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Peripheral nerves carry information to and from the brain. They also carry signals to and from the spinal cord to the rest of the body.
Peripheral neuropathy means these nerves don't work properly. Peripheral neuropathy may occur because of damage to a single nerve or a group of nerves. It may also affect nerves in the whole body.
Peripheral neuritis; Neuropathy - peripheral; Neuritis - peripheral; Nerve disease; Polyneuropathy; Chronic pain - peripheral neuropathy
Neuropathy is very common. There are many types and causes. Often, no cause can be found. Some nerve diseases run in families.
is the most common cause of this type of . High blood sugar levels over a long time can damage your nerves.
Other health conditions that may cause neuropathy are:
- Autoimmune disorders, such as rheumatoid arthritis or lupus
- Chronic kidney disease
- Infections such as HIV/AIDS, ,
- Low levels of vitamin B1, B6, B12, or other vitamins
- Metabolic disease
- Poisoning due to heavy metals, such as lead
- Poor blood flow to the legs
- Underactive thyroid gland
- Bone marrow disorders
- Certain inherited disorders
Other things that can lead to nerve damage are:
- Trauma or pressure on a nerve
- Long-term, heavy alcohol use
- Glue, lead, mercury, and solvent poisoning
- Drugs that treat infections, cancer, seizures, and high blood pressure
- Pressure on a nerve, such as from carpal tunnel syndrome
- Being exposed to cold temperatures for a long period of time
- Pressure from bad-fitting casts, splints, a brace, or crutches
Symptoms depend on which nerve is damaged, and whether the damage affects one nerve, several nerves, or the whole body.
PAIN AND NUMBNESS
Tingling or burning in the arms and legs may be an early sign of nerve damage. These feelings often start in your toes and feet. You may have deep pain. This often happens in the feet and legs.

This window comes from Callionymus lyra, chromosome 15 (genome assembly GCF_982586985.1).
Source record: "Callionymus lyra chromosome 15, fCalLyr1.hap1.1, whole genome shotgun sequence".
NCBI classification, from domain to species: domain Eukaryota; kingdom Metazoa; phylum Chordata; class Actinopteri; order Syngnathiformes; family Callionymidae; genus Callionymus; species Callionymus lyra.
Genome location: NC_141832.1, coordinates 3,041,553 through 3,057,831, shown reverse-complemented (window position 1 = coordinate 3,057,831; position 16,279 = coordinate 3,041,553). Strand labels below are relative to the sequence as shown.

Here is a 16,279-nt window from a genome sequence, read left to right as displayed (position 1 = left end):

You may lose feeling in your legs and arms. Because of this, you may not notice when you step on something sharp. You may not notice when you touch something that is too hot or cold, like the water in a bathtub. You may not know when you have a small blister or sore on your feet.
Numbness may make it harder to tell where your feet are moving and can cause a loss of balance.
Damage to the nerves can make it harder to control muscles. It can also cause weakness. You may notice problems moving a part of your body. You may fall because your legs buckle. You may trip over your toes.
Doing tasks such as buttoning a shirt may be harder. You may also notice that your muscles twitch or cramp. Your muscles may become smaller.
PROBLEMS WITH BODY ORGANS
People with nerve damage may have problems digesting food. You may feel full or bloated and have heartburn after eating only a little food. Sometimes, you may vomit food that has not been digested well. You may have either loose stools or hard stools. Some people have problems swallowing.
Damage to the nerves to your heart may cause you to feel lightheaded, or faint, when you stand up.
Angina is the warning chest pain for heart disease and heart attack. Nerve damage may "hide" this warning sign. You should learn other warning signs of a heart attack. They are sudden fatigue, sweating, shortness of breath, nausea, and vomiting.
OTHER SYMPTOMS OF NERVE DAMAGE
- Sexual problems. Men may have problems with erections. Women may have trouble with vaginal dryness or orgasm.
- Some people may not be able to tell when their blood sugar gets too low.
- Bladder problems. You may leak urine. You may not be able to tell when your bladder is full. Some people are not able to empty their bladder.
- You may sweat too little or too much. This may cause problems controlling your body temperature.
Exams and Tests
The health care provider will examine you and ask about your health history and symptoms.
Blood tests may be done to look for causes of nerve damage.
The provider may also recommend:
Treating the cause of nerve damage, if known, may improve your symptoms.
People with diabetes should learn to control their blood sugar.
If you use alcohol, stop.
Your medicines may need to be changed. Do not stop taking any medicine before talking to your provider.